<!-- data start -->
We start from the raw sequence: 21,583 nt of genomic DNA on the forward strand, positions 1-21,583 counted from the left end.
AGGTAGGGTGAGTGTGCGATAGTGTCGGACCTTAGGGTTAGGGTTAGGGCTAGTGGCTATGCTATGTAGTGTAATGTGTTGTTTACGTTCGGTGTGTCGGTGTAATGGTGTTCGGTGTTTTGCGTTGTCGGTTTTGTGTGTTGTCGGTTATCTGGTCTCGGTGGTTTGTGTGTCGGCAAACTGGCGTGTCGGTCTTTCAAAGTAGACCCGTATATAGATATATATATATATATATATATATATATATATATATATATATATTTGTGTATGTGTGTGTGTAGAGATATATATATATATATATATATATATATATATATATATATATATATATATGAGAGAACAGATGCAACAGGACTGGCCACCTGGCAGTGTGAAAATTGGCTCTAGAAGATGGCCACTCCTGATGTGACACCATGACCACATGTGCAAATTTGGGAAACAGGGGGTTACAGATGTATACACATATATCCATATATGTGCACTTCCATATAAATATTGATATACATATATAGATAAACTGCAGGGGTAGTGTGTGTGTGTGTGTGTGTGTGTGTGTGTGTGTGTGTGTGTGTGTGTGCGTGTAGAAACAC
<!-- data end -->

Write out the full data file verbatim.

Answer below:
We start from the raw sequence: 21,583 nt of genomic DNA on the forward strand, positions 1-21,583 counted from the left end.
AGGTAGGGTGAGTGTGCGATAGTGTCGGACCTTAGGGTTAGGGTTAGGGCTAGTGGCTATGCTATGTAGTGTAATGTGTTGTTTACGTTCGGTGTGTCGGTGTAATGGTGTTCGGTGTTTTGCGTTGTCGGTTTTGTGTGTTGTCGGTTATCTGGTCTCGGTGGTTTGTGTGTCGGCAAACTGGCGTGTCGGTCTTTCAAAGTAGACCCGTATATAGATATATATATATATATATATATATATATATATATATATATATATTTGTGTATGTGTGTGTGTAGAGATATATATATATATATATATATATATATATATATATATATATATATATATGAGAGAACAGATGCAACAGGACTGGCCACCTGGCAGTGTGAAAATTGGCTCTAGAAGATGGCCACTCCTGATGTGACACCATGACCACATGTGCAAATTTGGGAAACAGGGGGTTACAGATGTATACACATATATCCATATATGTGCACTTCCATATAAATATTGATATACATATATAGATAAACTGCAGGGGTAGTGTGTGTGTGTGTGTGTGTGTGTGTGTGTGTGTGTGTGTGTGTGTGTGCGTGTAGAAACAC